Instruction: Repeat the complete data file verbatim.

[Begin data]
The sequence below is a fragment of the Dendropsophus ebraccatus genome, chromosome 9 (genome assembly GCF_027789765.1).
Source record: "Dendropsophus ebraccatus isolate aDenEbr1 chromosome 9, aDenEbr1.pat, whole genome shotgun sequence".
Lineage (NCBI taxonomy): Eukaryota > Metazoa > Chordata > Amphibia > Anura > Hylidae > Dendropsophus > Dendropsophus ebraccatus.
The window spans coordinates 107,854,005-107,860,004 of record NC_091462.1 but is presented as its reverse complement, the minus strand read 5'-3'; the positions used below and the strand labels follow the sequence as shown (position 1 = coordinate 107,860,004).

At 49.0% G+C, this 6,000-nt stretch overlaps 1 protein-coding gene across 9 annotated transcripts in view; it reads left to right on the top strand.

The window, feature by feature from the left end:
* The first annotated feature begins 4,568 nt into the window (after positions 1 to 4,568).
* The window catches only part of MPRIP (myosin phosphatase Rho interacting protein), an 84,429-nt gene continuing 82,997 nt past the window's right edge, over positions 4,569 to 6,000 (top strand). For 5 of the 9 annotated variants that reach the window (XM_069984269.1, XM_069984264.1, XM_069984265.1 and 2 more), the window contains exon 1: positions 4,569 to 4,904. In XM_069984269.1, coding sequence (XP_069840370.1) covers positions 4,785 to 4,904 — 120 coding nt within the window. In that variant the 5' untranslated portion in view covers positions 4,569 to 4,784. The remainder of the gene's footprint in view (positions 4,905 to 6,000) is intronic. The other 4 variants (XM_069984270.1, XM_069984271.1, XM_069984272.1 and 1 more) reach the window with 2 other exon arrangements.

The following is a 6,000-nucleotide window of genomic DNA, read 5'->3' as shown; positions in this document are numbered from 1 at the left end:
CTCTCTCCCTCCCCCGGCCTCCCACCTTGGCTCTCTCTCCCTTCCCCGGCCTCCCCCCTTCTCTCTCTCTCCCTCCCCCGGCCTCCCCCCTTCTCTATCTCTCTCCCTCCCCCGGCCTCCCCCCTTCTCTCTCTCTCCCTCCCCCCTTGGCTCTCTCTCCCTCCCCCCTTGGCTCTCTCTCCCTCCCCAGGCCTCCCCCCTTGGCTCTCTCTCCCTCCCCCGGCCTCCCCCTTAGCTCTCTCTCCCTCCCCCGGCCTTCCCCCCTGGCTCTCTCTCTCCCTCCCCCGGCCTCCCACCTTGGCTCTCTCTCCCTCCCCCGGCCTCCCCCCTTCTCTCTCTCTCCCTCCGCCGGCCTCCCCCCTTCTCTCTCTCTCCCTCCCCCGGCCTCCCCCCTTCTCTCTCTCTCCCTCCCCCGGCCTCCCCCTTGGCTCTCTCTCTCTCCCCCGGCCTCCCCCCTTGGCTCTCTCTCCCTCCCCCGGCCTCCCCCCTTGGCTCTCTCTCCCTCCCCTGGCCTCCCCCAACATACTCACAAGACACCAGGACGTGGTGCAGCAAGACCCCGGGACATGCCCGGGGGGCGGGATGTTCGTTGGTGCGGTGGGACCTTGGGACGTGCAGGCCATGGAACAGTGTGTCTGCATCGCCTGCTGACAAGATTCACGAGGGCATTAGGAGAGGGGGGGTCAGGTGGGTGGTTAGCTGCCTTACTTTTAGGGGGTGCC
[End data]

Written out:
The sequence below is a fragment of the Dendropsophus ebraccatus genome, chromosome 9 (genome assembly GCF_027789765.1).
Source record: "Dendropsophus ebraccatus isolate aDenEbr1 chromosome 9, aDenEbr1.pat, whole genome shotgun sequence".
Lineage (NCBI taxonomy): Eukaryota > Metazoa > Chordata > Amphibia > Anura > Hylidae > Dendropsophus > Dendropsophus ebraccatus.
The window spans coordinates 107,854,005-107,860,004 of record NC_091462.1 but is presented as its reverse complement, the minus strand read 5'-3'; the positions used below and the strand labels follow the sequence as shown (position 1 = coordinate 107,860,004).

At 49.0% G+C, this 6,000-nt stretch overlaps 1 protein-coding gene across 9 annotated transcripts in view; it reads left to right on the top strand.

The window, feature by feature from the left end:
* The first annotated feature begins 4,568 nt into the window (after positions 1 to 4,568).
* The window catches only part of MPRIP (myosin phosphatase Rho interacting protein), an 84,429-nt gene continuing 82,997 nt past the window's right edge, over positions 4,569 to 6,000 (top strand). For 5 of the 9 annotated variants that reach the window (XM_069984269.1, XM_069984264.1, XM_069984265.1 and 2 more), the window contains exon 1: positions 4,569 to 4,904. In XM_069984269.1, coding sequence (XP_069840370.1) covers positions 4,785 to 4,904 — 120 coding nt within the window. In that variant the 5' untranslated portion in view covers positions 4,569 to 4,784. The remainder of the gene's footprint in view (positions 4,905 to 6,000) is intronic. The other 4 variants (XM_069984270.1, XM_069984271.1, XM_069984272.1 and 1 more) reach the window with 2 other exon arrangements.

The following is a 6,000-nucleotide window of genomic DNA, read 5'->3' as shown; positions in this document are numbered from 1 at the left end:
CTCTCTCCCTCCCCCGGCCTCCCACCTTGGCTCTCTCTCCCTTCCCCGGCCTCCCCCCTTCTCTCTCTCTCCCTCCCCCGGCCTCCCCCCTTCTCTATCTCTCTCCCTCCCCCGGCCTCCCCCCTTCTCTCTCTCTCCCTCCCCCCTTGGCTCTCTCTCCCTCCCCCCTTGGCTCTCTCTCCCTCCCCAGGCCTCCCCCCTTGGCTCTCTCTCCCTCCCCCGGCCTCCCCCTTAGCTCTCTCTCCCTCCCCCGGCCTTCCCCCCTGGCTCTCTCTCTCCCTCCCCCGGCCTCCCACCTTGGCTCTCTCTCCCTCCCCCGGCCTCCCCCCTTCTCTCTCTCTCCCTCCGCCGGCCTCCCCCCTTCTCTCTCTCTCCCTCCCCCGGCCTCCCCCCTTCTCTCTCTCTCCCTCCCCCGGCCTCCCCCTTGGCTCTCTCTCTCTCCCCCGGCCTCCCCCCTTGGCTCTCTCTCCCTCCCCCGGCCTCCCCCCTTGGCTCTCTCTCCCTCCCCTGGCCTCCCCCAACATACTCACAAGACACCAGGACGTGGTGCAGCAAGACCCCGGGACATGCCCGGGGGGCGGGATGTTCGTTGGTGCGGTGGGACCTTGGGACGTGCAGGCCATGGAACAGTGTGTCTGCATCGCCTGCTGACAAGATTCACGAGGGCATTAGGAGAGGGGGGGTCAGGTGGGTGGTTAGCTGCCTTACTTTTAGGGGGTGCC